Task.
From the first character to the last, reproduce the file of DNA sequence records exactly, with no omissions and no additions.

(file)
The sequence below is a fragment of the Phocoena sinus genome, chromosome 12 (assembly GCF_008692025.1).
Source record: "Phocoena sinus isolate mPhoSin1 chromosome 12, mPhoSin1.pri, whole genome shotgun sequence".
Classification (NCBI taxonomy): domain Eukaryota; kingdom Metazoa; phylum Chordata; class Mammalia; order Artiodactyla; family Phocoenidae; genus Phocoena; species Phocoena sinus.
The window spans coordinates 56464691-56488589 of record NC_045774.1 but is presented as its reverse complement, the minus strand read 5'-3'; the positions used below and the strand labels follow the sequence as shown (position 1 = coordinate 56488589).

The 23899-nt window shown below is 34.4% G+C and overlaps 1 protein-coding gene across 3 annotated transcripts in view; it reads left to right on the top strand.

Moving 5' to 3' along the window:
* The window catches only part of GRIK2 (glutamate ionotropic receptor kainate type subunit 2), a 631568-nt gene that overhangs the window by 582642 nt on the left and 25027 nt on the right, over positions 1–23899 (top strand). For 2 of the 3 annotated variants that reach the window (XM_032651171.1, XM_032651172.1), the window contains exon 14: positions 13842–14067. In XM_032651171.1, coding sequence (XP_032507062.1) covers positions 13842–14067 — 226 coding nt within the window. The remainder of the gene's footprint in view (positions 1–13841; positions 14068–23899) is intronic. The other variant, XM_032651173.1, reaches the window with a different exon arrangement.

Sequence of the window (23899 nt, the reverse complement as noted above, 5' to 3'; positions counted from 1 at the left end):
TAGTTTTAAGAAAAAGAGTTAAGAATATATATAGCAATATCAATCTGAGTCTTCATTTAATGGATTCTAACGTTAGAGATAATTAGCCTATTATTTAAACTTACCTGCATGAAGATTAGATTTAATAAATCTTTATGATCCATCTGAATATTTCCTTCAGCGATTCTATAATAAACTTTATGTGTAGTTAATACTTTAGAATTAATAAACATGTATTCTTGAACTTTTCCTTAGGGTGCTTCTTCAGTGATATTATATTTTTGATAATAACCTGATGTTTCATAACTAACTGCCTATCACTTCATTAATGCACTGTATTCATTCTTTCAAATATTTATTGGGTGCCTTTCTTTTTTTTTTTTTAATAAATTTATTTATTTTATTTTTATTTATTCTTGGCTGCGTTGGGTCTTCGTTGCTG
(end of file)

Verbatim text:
The sequence below is a fragment of the Phocoena sinus genome, chromosome 12 (assembly GCF_008692025.1).
Source record: "Phocoena sinus isolate mPhoSin1 chromosome 12, mPhoSin1.pri, whole genome shotgun sequence".
Classification (NCBI taxonomy): domain Eukaryota; kingdom Metazoa; phylum Chordata; class Mammalia; order Artiodactyla; family Phocoenidae; genus Phocoena; species Phocoena sinus.
The window spans coordinates 56464691-56488589 of record NC_045774.1 but is presented as its reverse complement, the minus strand read 5'-3'; the positions used below and the strand labels follow the sequence as shown (position 1 = coordinate 56488589).

The 23899-nt window shown below is 34.4% G+C and overlaps 1 protein-coding gene across 3 annotated transcripts in view; it reads left to right on the top strand.

Moving 5' to 3' along the window:
* The window catches only part of GRIK2 (glutamate ionotropic receptor kainate type subunit 2), a 631568-nt gene that overhangs the window by 582642 nt on the left and 25027 nt on the right, over positions 1–23899 (top strand). For 2 of the 3 annotated variants that reach the window (XM_032651171.1, XM_032651172.1), the window contains exon 14: positions 13842–14067. In XM_032651171.1, coding sequence (XP_032507062.1) covers positions 13842–14067 — 226 coding nt within the window. The remainder of the gene's footprint in view (positions 1–13841; positions 14068–23899) is intronic. The other variant, XM_032651173.1, reaches the window with a different exon arrangement.

Sequence of the window (23899 nt, the reverse complement as noted above, 5' to 3'; positions counted from 1 at the left end):
TAGTTTTAAGAAAAAGAGTTAAGAATATATATAGCAATATCAATCTGAGTCTTCATTTAATGGATTCTAACGTTAGAGATAATTAGCCTATTATTTAAACTTACCTGCATGAAGATTAGATTTAATAAATCTTTATGATCCATCTGAATATTTCCTTCAGCGATTCTATAATAAACTTTATGTGTAGTTAATACTTTAGAATTAATAAACATGTATTCTTGAACTTTTCCTTAGGGTGCTTCTTCAGTGATATTATATTTTTGATAATAACCTGATGTTTCATAACTAACTGCCTATCACTTCATTAATGCACTGTATTCATTCTTTCAAATATTTATTGGGTGCCTTTCTTTTTTTTTTTTTAATAAATTTATTTATTTTATTTTTATTTATTCTTGGCTGCGTTGGGTCTTCGTTGCTG